Small Molecule Modulators of Lithium for Treatment of Fragile X Syndrome

With a $219,500 grant from FRAXA Research Foundation, Dr. Stephen Haggarty from Havard/MIT developed a high-throughput drug screen to find compounds that inhibit GSK3, a critical enzyme in Fragile X. He looked for compounds that can accomplish this either alone or in combination with lithium, offering the possibility of enhancing the effectiveness of lithium as a treatment. His drug screen used patient-specific neural progenitor (NP) cells derived from human induced pluripotent stem cells (iPSCs) – which are created from cells in a skin biopsy from people with Fragile X syndrome (FXS) and other autism spectrum disorders.

Stephen Haggarty, PhD, Harvard/MIT, Principal Investigator, FRAXA research grant
$219,500 Grant
Stephen Haggarty, PhD
Principal Investigator
Havard/MIT
2008-2010 FRAXA Research Grant
$219,500 over 3 Years

Chemical genomics is a translational research strategy that aims to develop small-molecule therapeutics for human genetic disorders based upon a molecular understanding of disease etiology and pathophysiology. One limitation for the development of new mechanism of action therapeutics has been access to cell models that capture the complexity of human genetic variation associated with disease. However, recent advances in the field of stem cell biology enabled the generation of genetically accurate cellular models of human diseases and the differentiation of these stem cells into defined cell types of the human body, including neurons and glia.

To take advantage of these advances for the study of FXS, we established and were validating a process for the generation of self-renewing, patient-specific neural progenitor (NP) cells derived from human induced pluripotent stem cells (iPSCs) created from fibroblasts from patients with Fragile X syndrome (FXS) and other autism spectrum disorders. The ability to derive genetically accurate iPSC-NP cells lines from readily accessible patient cells available through existing cell repositories and collected from fresh patient skin biopsies facilitated the elucidation of potential inter-patient variability and the influence of factors such as CGG repeat length and other genetic modifiers of FXS.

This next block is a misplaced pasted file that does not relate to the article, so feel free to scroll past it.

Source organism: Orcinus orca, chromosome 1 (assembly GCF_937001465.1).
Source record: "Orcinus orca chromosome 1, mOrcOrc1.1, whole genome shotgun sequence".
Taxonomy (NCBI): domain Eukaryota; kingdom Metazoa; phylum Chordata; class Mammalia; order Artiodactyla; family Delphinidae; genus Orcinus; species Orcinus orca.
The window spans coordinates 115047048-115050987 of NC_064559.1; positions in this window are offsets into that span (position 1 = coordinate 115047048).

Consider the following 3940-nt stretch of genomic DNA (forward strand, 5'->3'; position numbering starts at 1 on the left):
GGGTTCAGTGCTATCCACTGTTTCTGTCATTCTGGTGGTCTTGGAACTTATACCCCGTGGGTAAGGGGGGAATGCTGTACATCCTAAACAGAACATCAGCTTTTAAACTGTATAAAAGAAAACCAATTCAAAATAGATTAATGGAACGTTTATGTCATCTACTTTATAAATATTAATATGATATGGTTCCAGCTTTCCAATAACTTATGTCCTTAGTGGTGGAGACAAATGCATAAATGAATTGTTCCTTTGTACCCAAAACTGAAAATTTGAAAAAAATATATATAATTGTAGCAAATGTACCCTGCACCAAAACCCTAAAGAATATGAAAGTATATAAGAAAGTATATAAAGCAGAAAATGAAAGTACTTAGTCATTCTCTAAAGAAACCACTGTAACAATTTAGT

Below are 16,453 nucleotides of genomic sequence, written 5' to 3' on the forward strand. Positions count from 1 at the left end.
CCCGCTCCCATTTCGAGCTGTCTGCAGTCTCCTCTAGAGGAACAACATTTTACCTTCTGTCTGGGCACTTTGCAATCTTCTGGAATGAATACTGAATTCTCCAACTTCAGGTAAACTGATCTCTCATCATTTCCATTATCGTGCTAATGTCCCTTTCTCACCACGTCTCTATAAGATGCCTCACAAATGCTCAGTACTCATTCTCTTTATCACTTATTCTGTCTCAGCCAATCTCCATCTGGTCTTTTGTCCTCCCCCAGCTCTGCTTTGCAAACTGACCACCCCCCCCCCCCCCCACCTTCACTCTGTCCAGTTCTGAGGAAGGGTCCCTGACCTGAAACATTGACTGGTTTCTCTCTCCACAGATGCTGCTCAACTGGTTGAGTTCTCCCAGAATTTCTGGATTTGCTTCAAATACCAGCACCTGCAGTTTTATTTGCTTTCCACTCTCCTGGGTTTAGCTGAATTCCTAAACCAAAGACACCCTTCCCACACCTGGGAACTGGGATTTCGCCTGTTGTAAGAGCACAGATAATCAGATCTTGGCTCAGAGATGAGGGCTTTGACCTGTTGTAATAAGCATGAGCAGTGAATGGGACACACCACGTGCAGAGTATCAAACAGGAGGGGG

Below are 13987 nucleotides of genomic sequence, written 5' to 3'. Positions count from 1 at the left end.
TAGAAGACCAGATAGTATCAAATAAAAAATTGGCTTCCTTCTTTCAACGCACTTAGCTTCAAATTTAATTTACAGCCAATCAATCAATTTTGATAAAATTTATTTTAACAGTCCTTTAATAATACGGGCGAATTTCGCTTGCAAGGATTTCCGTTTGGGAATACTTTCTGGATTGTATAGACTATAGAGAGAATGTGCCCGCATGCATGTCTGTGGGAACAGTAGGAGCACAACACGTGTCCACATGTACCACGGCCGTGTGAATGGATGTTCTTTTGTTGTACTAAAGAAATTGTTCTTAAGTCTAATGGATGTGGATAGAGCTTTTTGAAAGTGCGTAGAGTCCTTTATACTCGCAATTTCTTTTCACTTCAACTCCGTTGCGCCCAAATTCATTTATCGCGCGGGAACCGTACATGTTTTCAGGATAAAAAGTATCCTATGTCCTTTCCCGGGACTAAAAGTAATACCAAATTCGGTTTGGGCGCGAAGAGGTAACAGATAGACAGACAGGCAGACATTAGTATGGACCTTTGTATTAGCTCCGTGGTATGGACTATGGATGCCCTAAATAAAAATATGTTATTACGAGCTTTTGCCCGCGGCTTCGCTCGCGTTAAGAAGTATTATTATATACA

The overall goal of our project was to develop, characterize, and use a panel of iPSC-NP cells as a platform for chemical genomic characterization of small molecules targeting pathways implicated in FXS pathology. Based upon recent studies from the labs of Jope, Bauchwitz, as well as others, our particular interest was in the role that dysregulation of the kinase glycogen synthase kinase 3 (GSK-3) may play in FXS and other disorders with neuropsychiatric symptoms. On the basis of these findings, we proposed to pilot the use of iPSC-NP cells to study FXS by testing the effects of small molecules targeting the GSK-3/b-catenin pathway. We implemented a miniaturized culture system using iPSC-NP cells and are developing image-based assays measuring neural cell morphology, differentiation, and GSK-3/b-catenin signaling as well as transcriptional reporters to measure GSK-3 signaling. We used these assays to look for disease-associated phenotypic differences.

Upon completion of these studies we expected to have identified small molecules that can be tested in other models of FXS for their ability to ameliorate molecular and behavioral symptoms of FXS. These studies may help identify novel targets for the development of therapeutics for the treatment and cure of FXS.

Results published: Full Text of article

Surya Reis, PhD
FRAXA Postdoctoral Fellow

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